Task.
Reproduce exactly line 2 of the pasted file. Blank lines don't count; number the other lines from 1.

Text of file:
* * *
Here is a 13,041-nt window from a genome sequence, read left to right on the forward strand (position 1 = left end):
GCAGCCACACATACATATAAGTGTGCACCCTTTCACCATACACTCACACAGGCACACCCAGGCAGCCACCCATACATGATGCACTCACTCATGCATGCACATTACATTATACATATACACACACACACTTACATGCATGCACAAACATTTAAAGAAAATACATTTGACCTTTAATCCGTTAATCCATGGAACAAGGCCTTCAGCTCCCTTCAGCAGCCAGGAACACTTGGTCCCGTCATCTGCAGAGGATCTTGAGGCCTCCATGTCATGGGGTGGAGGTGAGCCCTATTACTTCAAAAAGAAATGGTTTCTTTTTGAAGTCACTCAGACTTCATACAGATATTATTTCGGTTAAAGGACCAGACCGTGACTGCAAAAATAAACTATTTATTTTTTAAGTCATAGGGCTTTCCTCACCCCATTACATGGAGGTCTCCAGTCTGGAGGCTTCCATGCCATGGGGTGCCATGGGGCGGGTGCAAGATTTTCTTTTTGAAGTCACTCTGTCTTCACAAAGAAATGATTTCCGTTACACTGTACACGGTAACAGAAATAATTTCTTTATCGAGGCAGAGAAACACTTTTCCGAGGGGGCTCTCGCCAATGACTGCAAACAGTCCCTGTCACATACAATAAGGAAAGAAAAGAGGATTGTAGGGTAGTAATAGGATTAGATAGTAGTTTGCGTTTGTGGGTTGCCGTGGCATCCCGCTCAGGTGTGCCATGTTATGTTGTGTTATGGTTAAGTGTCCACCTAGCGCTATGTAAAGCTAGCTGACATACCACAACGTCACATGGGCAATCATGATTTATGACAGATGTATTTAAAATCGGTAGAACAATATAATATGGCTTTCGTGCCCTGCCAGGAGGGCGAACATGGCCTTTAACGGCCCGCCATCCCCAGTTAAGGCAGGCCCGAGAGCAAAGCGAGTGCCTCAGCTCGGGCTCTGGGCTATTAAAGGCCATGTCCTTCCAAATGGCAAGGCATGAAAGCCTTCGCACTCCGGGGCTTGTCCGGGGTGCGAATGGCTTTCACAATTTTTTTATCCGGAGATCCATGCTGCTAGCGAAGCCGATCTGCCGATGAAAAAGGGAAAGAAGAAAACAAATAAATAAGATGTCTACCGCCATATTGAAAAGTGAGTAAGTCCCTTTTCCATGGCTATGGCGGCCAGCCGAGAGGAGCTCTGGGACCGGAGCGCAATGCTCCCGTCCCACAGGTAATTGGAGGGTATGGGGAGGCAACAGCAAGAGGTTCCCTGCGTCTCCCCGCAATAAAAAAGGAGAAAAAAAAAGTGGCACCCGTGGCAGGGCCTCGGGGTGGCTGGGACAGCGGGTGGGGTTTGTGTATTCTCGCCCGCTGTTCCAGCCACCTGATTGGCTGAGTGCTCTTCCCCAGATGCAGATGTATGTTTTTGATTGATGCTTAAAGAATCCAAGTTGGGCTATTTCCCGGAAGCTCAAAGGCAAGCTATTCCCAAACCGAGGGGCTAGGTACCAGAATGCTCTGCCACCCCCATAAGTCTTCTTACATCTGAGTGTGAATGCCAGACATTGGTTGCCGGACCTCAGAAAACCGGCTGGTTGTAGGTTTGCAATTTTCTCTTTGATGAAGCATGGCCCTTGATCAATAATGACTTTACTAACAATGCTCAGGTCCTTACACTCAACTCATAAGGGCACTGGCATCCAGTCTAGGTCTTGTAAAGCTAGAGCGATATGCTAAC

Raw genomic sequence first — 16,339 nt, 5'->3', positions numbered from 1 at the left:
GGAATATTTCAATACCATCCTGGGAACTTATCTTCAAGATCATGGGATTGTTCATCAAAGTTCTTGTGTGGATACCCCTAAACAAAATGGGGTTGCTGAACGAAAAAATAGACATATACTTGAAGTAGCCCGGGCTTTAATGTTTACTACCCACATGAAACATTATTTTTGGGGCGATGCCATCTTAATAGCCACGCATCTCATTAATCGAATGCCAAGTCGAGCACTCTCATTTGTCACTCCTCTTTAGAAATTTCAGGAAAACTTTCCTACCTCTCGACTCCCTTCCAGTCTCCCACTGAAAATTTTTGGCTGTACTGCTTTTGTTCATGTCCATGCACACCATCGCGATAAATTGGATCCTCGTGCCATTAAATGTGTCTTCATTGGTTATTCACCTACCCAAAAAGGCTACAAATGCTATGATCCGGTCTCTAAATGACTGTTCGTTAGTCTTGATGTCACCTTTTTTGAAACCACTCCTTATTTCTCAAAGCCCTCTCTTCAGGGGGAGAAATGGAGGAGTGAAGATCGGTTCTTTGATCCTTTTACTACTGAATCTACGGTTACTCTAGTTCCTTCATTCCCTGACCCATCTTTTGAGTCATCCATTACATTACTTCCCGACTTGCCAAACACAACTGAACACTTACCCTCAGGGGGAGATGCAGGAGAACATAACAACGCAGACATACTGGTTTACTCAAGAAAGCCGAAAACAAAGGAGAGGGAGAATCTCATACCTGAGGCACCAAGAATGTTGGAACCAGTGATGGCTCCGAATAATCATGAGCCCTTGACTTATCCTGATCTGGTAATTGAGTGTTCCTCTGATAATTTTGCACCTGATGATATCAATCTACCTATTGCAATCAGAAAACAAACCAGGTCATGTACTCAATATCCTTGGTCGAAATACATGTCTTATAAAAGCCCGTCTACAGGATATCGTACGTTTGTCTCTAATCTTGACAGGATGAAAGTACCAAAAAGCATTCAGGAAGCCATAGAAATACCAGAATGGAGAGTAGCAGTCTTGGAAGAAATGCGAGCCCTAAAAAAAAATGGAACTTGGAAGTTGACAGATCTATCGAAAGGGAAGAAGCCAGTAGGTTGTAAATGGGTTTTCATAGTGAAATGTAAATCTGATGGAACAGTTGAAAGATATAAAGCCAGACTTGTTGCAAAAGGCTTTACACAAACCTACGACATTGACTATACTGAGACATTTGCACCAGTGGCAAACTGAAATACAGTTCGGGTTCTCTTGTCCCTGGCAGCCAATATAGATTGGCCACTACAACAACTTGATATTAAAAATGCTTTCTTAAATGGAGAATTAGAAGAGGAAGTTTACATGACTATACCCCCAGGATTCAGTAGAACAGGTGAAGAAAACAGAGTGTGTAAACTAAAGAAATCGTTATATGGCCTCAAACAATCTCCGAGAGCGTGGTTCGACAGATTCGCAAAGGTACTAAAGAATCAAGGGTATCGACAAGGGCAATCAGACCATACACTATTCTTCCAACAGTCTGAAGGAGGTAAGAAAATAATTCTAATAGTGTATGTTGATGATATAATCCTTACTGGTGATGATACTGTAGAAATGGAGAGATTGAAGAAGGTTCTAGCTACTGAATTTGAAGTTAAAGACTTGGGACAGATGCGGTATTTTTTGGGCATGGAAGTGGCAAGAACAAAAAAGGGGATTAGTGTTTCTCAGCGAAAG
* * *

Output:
GCAGCCACACATACATATAAGTGTGCACCCTTTCACCATACACTCACACAGGCACACCCAGGCAGCCACCCATACATGATGCACTCACTCATGCATGCACATTACATTATACATATACACACACACACTTACATGCATGCACAAACATTTAAAGAAAATACATTTGACCTTTAATCCGTTAATCCATGGAACAAGGCCTTCAGCTCCCTTCAGCAGCCAGGAACACTTGGTCCCGTCATCTGCAGAGGATCTTGAGGCCTCCATGTCATGGGGTGGAGGTGAGCCCTATTACTTCAAAAAGAAATGGTTTCTTTTTGAAGTCACTCAGACTTCATACAGATATTATTTCGGTTAAAGGACCAGACCGTGACTGCAAAAATAAACTATTTATTTTTTAAGTCATAGGGCTTTCCTCACCCCATTACATGGAGGTCTCCAGTCTGGAGGCTTCCATGCCATGGGGTGCCATGGGGCGGGTGCAAGATTTTCTTTTTGAAGTCACTCTGTCTTCACAAAGAAATGATTTCCGTTACACTGTACACGGTAACAGAAATAATTTCTTTATCGAGGCAGAGAAACACTTTTCCGAGGGGGCTCTCGCCAATGACTGCAAACAGTCCCTGTCACATACAATAAGGAAAGAAAAGAGGATTGTAGGGTAGTAATAGGATTAGATAGTAGTTTGCGTTTGTGGGTTGCCGTGGCATCCCGCTCAGGTGTGCCATGTTATGTTGTGTTATGGTTAAGTGTCCACCTAGCGCTATGTAAAGCTAGCTGACATACCACAACGTCACATGGGCAATCATGATTTATGACAGATGTATTTAAAATCGGTAGAACAATATAATATGGCTTTCGTGCCCTGCCAGGAGGGCGAACATGGCCTTTAACGGCCCGCCATCCCCAGTTAAGGCAGGCCCGAGAGCAAAGCGAGTGCCTCAGCTCGGGCTCTGGGCTATTAAAGGCCATGTCCTTCCAAATGGCAAGGCATGAAAGCCTTCGCACTCCGGGGCTTGTCCGGGGTGCGAATGGCTTTCACAATTTTTTTATCCGGAGATCCATGCTGCTAGCGAAGCCGATCTGCCGATGAAAAAGGGAAAGAAGAAAACAAATAAATAAGATGTCTACCGCCATATTGAAAAGTGAGTAAGTCCCTTTTCCATGGCTATGGCGGCCAGCCGAGAGGAGCTCTGGGACCGGAGCGCAATGCTCCCGTCCCACAGGTAATTGGAGGGTATGGGGAGGCAACAGCAAGAGGTTCCCTGCGTCTCCCCGCAATAAAAAAGGAGAAAAAAAAAGTGGCACCCGTGGCAGGGCCTCGGGGTGGCTGGGACAGCGGGTGGGGTTTGTGTATTCTCGCCCGCTGTTCCAGCCACCTGATTGGCTGAGTGCTCTTCCCCAGATGCAGATGTATGTTTTTGATTGATGCTTAAAGAATCCAAGTTGGGCTATTTCCCGGAAGCTCAAAGGCAAGCTATTCCCAAACCGAGGGGCTAGGTACCAGAATGCTCTGCCACCCCCATAAGTCTTCTTACATCTGAGTGTGAATGCCAGACATTGGTTGCCGGACCTCAGAAAACCGGCTGGTTGTAGGTTTGCAATTTTCTCTTTGATGAAGCATGGCCCTTGATCAATAATGACTTTACTAACAATGCTCAGGTCCTTACACTCAACTCATAAGGGCACTGGCATCCAGTCTAGGTCTTGTAAAGCTAGAGCGATATGCTAAC